FLORENCE — Persistent questioning from a Pinal County supervisor about a federal grant contract prompted advice from the board chair to do better homework and not “ambush” county staff during a meeting.
Supervisor Kevin Cavanaugh, R-Coolidge, who questioned the federal government’s right to prescribe limits on local police, eventually voted with his colleagues to approve the contract at Wednesday's Board of Supervisors meeting.
The contract was an amendment to the U.S. Department of Housing and Urban Development’s cooperative agreements with Eloy, Florence and Mammoth and was requested by HUD.
Cavanaugh said the contract requires the county to prohibit excessive force by law enforcement in response to nonviolent civil rights demonstrations and presumably gives the federal government authority to investigate Pinal’s police agencies. He said the question is how much local control does the county want to cede to the federal government. He asked how much money the county receives through this agreement.
Heather Patel with the county Finance Department said the law enforcement language was part of the original agreement and is unchanged in the amendment. She said the new language refers to things the county has already been doing for years. A county must comply with civil rights in any federal program, Patel said.
She said the county receives about $1.8 million per year under the Community Development Block Grant program, plus smaller amounts in HOME funds and Emergency Solutions grants. In the past year there have also been millions of dollars in grants related to COVID relief.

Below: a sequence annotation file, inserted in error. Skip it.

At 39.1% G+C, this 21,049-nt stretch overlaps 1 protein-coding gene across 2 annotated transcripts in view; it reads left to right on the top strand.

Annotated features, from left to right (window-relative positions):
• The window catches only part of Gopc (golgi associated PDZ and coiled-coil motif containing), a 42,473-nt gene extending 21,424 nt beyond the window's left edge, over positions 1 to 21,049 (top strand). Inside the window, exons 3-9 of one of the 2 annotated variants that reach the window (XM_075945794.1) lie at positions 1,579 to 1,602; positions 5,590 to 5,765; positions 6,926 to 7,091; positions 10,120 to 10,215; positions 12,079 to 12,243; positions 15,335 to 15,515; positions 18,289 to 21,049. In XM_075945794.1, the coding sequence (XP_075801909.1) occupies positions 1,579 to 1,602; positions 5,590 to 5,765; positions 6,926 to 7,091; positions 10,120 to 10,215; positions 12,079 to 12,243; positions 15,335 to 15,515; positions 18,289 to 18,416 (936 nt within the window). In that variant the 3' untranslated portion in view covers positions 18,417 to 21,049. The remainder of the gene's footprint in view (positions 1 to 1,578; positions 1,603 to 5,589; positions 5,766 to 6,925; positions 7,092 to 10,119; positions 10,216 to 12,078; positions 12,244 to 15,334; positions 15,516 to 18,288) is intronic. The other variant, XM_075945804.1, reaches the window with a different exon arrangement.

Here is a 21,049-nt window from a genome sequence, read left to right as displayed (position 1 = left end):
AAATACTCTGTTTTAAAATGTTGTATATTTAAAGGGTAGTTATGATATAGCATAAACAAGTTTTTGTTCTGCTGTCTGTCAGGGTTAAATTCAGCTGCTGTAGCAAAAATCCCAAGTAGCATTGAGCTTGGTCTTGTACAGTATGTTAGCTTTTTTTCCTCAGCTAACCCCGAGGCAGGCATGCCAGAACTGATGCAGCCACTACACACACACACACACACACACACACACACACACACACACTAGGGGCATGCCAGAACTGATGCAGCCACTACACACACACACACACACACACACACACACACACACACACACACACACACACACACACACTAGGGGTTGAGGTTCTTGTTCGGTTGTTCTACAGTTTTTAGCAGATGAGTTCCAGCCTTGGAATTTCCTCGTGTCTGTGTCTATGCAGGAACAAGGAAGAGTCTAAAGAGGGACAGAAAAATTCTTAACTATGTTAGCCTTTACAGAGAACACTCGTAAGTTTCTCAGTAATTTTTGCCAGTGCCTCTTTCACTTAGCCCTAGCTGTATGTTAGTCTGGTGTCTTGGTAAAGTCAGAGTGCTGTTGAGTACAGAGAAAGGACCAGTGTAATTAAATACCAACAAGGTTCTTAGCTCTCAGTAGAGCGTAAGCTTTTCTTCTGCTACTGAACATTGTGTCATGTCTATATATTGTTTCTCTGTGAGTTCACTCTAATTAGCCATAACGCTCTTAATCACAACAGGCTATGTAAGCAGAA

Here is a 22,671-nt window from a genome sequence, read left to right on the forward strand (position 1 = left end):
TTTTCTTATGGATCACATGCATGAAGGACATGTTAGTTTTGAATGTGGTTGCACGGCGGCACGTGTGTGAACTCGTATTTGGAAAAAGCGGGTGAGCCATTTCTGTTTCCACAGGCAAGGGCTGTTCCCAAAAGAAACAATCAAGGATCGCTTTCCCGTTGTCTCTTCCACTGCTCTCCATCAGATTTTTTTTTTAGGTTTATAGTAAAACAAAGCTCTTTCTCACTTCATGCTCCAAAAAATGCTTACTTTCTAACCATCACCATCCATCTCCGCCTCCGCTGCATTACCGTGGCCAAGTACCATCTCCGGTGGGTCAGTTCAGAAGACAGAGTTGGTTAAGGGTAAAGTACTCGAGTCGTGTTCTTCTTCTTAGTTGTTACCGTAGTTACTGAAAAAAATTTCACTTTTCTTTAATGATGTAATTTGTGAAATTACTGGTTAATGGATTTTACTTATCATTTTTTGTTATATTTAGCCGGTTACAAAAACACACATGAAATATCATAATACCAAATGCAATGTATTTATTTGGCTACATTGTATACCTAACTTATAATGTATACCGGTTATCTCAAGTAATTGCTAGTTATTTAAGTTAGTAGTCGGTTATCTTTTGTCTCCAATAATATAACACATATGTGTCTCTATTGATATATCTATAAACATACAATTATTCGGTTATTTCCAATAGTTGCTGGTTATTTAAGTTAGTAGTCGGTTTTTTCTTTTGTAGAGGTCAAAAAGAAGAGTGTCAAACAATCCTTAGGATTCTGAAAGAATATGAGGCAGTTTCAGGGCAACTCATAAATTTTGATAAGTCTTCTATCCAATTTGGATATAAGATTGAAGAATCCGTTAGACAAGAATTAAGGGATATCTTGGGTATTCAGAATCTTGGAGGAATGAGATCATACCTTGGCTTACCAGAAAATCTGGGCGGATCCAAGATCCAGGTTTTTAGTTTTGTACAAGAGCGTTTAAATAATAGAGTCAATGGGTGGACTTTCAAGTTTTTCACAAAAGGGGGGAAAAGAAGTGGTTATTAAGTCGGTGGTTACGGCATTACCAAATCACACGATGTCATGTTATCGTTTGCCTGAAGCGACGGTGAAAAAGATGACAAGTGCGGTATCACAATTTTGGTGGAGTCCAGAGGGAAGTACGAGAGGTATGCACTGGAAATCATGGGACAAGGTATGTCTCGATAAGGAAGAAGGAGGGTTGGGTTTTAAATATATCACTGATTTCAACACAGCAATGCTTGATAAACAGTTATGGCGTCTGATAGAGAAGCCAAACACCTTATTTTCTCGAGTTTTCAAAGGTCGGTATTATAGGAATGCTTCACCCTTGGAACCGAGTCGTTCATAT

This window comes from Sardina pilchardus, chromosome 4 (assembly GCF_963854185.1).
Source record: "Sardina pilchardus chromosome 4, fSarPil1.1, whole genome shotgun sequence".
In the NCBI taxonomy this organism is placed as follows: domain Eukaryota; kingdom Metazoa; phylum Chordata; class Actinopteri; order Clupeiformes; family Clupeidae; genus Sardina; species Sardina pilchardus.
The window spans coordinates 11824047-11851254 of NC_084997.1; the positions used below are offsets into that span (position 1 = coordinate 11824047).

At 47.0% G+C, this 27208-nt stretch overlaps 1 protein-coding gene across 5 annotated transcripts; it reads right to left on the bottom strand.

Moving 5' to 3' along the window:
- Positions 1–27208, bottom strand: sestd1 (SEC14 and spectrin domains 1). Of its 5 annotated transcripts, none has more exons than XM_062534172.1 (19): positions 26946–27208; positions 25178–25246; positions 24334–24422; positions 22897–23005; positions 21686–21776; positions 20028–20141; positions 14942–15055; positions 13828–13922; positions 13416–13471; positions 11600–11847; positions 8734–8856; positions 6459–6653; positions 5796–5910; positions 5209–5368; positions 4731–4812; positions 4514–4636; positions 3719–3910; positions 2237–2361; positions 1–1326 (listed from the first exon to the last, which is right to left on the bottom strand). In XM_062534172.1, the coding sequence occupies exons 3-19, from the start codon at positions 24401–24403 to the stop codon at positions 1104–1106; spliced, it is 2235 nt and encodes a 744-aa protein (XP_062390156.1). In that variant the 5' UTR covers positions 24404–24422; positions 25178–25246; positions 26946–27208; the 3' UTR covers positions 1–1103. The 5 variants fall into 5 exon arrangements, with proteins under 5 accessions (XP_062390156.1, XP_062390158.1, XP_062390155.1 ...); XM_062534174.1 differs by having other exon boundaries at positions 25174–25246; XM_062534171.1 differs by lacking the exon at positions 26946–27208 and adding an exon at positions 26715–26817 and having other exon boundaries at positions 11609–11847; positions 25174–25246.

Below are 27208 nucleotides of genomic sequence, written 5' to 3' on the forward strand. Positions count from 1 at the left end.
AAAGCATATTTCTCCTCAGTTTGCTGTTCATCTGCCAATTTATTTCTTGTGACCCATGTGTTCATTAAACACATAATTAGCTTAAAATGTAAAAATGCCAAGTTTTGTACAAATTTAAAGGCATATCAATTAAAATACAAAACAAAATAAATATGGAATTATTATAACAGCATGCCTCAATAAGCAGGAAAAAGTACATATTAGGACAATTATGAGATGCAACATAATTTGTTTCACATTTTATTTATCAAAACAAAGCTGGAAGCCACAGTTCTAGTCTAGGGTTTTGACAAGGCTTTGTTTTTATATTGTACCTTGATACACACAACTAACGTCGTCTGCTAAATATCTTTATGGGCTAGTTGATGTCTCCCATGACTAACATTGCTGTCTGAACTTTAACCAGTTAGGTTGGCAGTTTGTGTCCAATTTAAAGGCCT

Cavanaugh said in Portland, Oregon, "nonviolent" protesters burned buildings. “Is this agreement that we cannot stop civil protests — does it mean we have to let people come in and disrupt this meeting?” he asked. “What is the criteria with the Justice Department now? We don’t know.” He asked if the agreement defines the term “nonviolent.”
Deputy County Attorney Chris Keller said he couldn’t immediately say because he didn’t have the full agreement in front of him and he wasn’t the attorney who reviewed it. Keller offered to have the attorney who did contact Cavanaugh. Keller said if he had known there would be a question, he would have had the attorney attend Wednesday’s meeting.
Board Chairman Steve Miller, R-Casa Grande, said the board receives agendas in advance and asked Cavanaugh in the future to approach staff with his questions beforehand. To wait until the meeting to raise questions “is difficult and actually deteriorates the communication flow,” Miller said.
“So we shouldn’t have a discussion in public about these items?” Cavanaugh asked.
Miller replied there can be discussion, but if Cavanaugh contacts staff ahead of time, they will have the answers at the meeting. “I do that all the time,” Miller said. He continued that sometimes he still asks the question again in the open meeting if it’s something he thinks the public should hear. “But it’s not fair to staff to ambush them at the podium.”
Cavanaugh denied “ambushing” staff and Miller replied, “I think you are. … My job as the chair is to make sure this meeting runs smoothly and is productive.” He said the board should be respectful of staff and give them a chance to provide the information. New questions may still arise. “Are there questions sometimes that maybe you didn’t think of? Sure,” Miller said.
Miller said he has seen grants for 18 years and the federal government always includes language ensuring civil rights and other requirements. He has also never seen a grant lost because someone didn’t follow federal law, he said.
Cavanaugh said he meant no disrespect to staff by asking simple questions related to the agenda. He continued that the discussion had drifted “far afield,” and Miller could continue on this topic with him at another time.
“Did you get your answers?” Miller asked.
Without answering directly, Cavanaugh asked if the county had “a measurement tool” to ensure the federal government’s requirements were being met.
Patel said the county is required to meet certain expenditure requirements, but there’s nothing in its regular reporting related to civil rights and furthering fair housing. If the county were asked about its fair housing activities, it could provide that, she said.